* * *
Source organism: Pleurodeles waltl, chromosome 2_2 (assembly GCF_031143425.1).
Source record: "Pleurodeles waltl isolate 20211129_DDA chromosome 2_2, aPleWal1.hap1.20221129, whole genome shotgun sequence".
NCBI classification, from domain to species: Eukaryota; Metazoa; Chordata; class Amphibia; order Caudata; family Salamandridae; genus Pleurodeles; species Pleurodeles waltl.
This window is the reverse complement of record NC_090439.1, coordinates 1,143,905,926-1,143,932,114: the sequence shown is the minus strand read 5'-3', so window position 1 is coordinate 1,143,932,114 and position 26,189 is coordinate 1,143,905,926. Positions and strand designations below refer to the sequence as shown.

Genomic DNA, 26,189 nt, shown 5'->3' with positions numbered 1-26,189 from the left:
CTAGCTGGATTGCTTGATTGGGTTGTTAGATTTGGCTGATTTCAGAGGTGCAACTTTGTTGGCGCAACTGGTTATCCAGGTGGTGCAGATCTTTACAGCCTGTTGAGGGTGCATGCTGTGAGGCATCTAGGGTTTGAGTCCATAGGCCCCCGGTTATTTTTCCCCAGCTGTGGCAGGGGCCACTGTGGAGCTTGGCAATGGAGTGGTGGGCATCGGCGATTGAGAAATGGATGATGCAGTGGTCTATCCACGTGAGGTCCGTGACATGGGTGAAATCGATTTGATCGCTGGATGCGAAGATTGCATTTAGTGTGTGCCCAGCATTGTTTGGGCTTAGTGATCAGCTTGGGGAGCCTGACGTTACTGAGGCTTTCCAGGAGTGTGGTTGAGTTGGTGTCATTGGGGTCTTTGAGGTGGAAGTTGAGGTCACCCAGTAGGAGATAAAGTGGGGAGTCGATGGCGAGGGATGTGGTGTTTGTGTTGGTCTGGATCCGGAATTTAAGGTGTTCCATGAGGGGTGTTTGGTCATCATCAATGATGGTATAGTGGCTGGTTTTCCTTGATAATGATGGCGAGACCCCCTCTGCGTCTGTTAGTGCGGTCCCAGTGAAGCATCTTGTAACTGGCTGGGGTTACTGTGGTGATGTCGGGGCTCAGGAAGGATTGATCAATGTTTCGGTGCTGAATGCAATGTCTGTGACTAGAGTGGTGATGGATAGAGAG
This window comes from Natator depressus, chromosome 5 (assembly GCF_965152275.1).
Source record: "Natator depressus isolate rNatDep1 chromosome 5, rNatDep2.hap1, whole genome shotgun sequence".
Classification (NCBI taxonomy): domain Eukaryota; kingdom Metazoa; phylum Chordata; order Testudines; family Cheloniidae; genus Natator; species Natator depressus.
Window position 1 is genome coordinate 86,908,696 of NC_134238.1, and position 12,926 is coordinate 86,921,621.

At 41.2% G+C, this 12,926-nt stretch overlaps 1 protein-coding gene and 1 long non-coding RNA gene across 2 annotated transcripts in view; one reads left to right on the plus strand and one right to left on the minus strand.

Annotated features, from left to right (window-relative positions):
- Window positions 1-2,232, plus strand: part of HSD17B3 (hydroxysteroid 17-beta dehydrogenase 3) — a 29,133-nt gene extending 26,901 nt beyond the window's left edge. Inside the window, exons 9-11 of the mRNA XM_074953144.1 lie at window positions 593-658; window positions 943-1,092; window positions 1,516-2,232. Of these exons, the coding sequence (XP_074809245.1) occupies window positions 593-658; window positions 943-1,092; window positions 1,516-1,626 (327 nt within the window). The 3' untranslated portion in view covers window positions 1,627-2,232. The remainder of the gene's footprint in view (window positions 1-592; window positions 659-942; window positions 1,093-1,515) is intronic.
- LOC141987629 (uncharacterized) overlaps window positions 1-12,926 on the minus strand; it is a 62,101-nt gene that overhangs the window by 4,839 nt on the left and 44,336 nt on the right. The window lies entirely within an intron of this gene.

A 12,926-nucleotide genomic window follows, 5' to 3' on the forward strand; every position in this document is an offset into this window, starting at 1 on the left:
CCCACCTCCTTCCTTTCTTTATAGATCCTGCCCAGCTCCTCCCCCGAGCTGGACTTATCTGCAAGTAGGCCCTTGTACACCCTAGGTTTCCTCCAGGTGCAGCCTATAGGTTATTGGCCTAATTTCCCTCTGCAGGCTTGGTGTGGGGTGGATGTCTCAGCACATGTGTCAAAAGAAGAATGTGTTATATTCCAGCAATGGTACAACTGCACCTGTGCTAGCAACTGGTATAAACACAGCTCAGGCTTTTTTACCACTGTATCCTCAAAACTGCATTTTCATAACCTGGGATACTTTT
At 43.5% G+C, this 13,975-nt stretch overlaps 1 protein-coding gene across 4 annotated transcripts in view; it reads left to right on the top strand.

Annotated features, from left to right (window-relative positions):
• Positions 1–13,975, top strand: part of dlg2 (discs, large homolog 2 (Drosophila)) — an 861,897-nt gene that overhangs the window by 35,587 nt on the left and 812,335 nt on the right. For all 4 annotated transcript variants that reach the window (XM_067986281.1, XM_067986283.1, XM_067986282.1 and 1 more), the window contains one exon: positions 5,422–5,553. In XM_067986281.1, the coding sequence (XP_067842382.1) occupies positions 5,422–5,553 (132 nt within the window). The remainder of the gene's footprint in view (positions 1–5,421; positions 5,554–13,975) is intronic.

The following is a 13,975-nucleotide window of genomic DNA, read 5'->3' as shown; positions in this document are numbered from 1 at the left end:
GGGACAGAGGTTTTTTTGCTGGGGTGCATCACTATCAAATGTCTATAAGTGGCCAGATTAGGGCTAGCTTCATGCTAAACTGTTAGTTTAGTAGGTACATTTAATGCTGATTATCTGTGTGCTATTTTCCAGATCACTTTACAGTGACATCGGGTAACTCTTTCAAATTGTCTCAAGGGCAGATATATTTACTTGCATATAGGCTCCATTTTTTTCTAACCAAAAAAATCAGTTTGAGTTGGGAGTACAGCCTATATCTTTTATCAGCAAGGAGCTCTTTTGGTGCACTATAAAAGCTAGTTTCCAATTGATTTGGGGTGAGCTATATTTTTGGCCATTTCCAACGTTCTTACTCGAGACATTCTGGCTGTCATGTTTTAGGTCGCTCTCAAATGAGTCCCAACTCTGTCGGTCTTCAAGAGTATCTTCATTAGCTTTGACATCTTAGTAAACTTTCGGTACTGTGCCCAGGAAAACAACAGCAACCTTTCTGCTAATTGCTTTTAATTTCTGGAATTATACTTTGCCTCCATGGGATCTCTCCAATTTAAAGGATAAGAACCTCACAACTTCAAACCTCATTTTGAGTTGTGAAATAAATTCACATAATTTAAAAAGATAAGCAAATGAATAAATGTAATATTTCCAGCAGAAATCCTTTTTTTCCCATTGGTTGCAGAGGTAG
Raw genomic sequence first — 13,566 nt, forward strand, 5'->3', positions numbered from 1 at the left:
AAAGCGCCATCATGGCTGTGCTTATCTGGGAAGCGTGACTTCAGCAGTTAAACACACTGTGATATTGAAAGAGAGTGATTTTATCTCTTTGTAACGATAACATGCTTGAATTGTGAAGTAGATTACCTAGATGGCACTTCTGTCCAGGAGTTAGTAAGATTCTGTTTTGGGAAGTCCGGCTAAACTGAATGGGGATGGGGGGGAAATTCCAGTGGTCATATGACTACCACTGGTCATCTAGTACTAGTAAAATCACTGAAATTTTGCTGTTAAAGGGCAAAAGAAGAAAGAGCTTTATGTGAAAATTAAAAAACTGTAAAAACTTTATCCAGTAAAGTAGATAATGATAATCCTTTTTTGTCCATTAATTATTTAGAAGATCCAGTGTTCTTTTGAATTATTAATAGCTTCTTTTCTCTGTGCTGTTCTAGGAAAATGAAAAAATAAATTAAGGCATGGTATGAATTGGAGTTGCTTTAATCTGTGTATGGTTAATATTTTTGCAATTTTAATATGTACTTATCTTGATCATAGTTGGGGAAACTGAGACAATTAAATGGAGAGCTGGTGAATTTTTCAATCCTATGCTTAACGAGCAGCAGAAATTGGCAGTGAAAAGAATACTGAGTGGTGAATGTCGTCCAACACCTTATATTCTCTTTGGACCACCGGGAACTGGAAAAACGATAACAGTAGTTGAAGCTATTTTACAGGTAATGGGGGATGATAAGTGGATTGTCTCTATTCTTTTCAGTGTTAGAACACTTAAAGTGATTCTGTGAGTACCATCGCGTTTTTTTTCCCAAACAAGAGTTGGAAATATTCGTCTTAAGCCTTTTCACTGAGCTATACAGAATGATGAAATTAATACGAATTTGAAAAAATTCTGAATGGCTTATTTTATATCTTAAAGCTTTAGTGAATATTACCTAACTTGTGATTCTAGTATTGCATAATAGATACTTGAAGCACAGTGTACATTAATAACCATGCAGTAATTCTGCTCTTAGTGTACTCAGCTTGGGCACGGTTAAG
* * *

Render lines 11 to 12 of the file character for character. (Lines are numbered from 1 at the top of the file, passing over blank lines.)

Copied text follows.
At 41.2% G+C, this 12,926-nt stretch overlaps 1 protein-coding gene and 1 long non-coding RNA gene across 2 annotated transcripts in view; one reads left to right on the plus strand and one right to left on the minus strand.

Annotated features, from left to right (window-relative positions):